## Sample Rate Conversion

In the discussion on sampling, the process of sampling a continuous-time signal was discussed in detail and subsequently sampling theorem was derived. In many applications, resampling an already digitized signal is mandatory for an efficient system design. In wireless communications, sample rate conversion is utilized for upconversion and downconversion to a desired frequency, filtering stages in the digital frontend and sometimes for carrier and timing synchronization during signal acquisition. See the Cascade Integrator Comb (CIC) filters for how to accomplish this task with minimal resources. In discrete domain, sample rate can be reduced by discarding intermediate samples periodically called downsampling

## Phase Locked Loop (PLL) for Symbol Timing Recovery

A Phase Locked Loop (PLL) is a device used to synchronize a periodic waveform with a reference periodic waveform. It is an automatic control system in which the phase of the output signal is locked to the phase of the input reference signal. In the context of carrier phase synchronization, we talk about tracking the phase of an input reference sinusoid. For carrier frequency synchronization, a Frequency Locked Loop (FLL) is implemented. For the purpose of timing synchronization, the target is to adjust the timing phase of a receiver clock to that of the transmitter clock such that one sample/symbol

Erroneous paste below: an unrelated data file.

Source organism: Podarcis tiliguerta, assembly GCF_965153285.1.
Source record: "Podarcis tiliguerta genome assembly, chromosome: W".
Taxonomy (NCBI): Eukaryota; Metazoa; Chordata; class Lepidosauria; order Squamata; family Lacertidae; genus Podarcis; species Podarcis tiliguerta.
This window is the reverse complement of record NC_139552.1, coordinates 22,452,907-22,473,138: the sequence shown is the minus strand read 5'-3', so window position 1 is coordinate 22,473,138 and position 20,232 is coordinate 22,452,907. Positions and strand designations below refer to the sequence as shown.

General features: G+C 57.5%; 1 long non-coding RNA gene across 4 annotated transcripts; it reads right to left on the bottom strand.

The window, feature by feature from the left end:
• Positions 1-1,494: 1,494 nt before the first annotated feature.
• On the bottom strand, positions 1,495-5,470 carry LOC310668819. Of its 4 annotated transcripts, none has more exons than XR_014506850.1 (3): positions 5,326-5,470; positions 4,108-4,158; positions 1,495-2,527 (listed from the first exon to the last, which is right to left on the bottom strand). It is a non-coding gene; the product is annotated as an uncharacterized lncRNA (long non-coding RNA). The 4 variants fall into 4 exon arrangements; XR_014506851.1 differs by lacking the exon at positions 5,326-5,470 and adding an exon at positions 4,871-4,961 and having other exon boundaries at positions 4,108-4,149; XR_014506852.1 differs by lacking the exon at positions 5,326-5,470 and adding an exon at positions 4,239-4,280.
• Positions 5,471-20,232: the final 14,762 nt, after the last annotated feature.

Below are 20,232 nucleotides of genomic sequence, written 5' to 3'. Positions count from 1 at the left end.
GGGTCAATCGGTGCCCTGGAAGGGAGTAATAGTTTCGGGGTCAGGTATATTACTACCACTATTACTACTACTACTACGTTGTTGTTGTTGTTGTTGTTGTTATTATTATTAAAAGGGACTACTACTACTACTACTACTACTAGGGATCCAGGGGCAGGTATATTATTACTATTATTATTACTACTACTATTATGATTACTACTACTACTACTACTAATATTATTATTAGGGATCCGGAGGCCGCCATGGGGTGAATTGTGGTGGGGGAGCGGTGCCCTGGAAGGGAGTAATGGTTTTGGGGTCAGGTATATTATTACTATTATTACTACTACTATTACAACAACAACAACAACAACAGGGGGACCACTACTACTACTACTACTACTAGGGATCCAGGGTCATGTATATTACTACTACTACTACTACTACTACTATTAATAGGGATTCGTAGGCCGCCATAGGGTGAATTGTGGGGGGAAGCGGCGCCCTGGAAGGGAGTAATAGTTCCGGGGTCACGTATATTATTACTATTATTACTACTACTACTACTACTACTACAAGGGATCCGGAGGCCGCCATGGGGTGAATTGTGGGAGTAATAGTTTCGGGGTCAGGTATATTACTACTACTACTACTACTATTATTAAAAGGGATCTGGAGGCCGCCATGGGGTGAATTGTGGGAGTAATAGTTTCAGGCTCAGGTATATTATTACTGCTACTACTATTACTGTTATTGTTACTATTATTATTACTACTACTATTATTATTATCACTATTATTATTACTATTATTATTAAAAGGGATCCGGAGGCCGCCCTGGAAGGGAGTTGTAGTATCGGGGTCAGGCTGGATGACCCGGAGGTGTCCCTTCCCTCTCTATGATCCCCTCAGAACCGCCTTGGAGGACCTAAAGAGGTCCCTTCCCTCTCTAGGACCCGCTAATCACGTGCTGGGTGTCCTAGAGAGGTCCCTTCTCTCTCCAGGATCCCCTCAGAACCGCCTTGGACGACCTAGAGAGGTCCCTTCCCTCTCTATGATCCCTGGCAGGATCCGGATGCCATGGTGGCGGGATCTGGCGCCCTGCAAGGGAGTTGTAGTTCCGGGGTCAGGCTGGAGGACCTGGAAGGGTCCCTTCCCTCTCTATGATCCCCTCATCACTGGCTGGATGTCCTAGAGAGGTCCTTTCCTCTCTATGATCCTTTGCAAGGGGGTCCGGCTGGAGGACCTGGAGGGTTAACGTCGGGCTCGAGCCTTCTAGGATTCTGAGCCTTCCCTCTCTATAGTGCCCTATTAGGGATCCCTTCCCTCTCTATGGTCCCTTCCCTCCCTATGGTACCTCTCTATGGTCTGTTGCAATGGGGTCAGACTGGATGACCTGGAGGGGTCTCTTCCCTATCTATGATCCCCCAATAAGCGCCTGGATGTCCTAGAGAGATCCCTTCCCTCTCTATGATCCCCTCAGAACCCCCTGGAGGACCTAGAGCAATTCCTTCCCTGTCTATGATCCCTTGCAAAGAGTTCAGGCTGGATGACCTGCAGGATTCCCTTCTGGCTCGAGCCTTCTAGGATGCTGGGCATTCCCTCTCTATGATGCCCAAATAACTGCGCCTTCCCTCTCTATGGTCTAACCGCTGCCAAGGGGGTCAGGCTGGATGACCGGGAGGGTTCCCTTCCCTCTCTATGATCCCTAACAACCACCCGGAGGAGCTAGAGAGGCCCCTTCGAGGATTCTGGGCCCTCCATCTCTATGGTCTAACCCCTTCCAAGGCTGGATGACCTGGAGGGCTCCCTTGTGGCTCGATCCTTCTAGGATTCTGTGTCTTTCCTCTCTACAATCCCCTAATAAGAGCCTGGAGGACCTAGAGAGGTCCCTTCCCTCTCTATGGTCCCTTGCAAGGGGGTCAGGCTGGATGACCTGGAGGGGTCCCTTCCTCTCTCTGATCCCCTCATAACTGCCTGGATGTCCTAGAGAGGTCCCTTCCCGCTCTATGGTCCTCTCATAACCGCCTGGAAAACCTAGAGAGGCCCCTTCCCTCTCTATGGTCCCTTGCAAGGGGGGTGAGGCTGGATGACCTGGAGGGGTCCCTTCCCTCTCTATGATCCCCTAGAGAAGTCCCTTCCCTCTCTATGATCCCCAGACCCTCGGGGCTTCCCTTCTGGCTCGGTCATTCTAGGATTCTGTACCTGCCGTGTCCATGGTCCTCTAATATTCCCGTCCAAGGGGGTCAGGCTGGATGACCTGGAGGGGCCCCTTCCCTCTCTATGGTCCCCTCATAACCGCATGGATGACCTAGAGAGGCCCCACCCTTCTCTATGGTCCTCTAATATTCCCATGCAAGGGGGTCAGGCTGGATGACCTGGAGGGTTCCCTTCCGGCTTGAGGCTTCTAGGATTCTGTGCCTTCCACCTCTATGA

Recall that classical or physical beamforming is based on calculating the differences in wave arrival times of a signal between antenna array elements and compensating for these delays through signal processing techniques that steer the beams in any desired direction. There are two main candidates for this purpose: Phase shifting and True Time Delays (TTD). We saw in that article on beamforming that phase shifts implemented through a set of complex multipliers are incapable of beamforming over the entire bandwidth of a signal. Why? The intuitive reason is clear from a signal level view. In the narrowband scenario, the same

In the article on modulation – from numbers to signals, we said that the Pulse Amplitude Modulation (PAM) is an amplitude scaling of the pulse $p(nT_S)$ according to the symbol value. What happens when this process of scaling the pulse amplitude by symbols is repeated for every symbol during each interval $T_M$? Clearly, a series of bits $b$ (1010 in our initial example) can be transmitted by choosing a rectangular pulse and scaling it with appropriate symbols. \begin{equation*} \begin{aligned} m = 0 \quad b = 1 \quad a[0] = +A \\ m = 1 \quad b = 0 \quad a[1]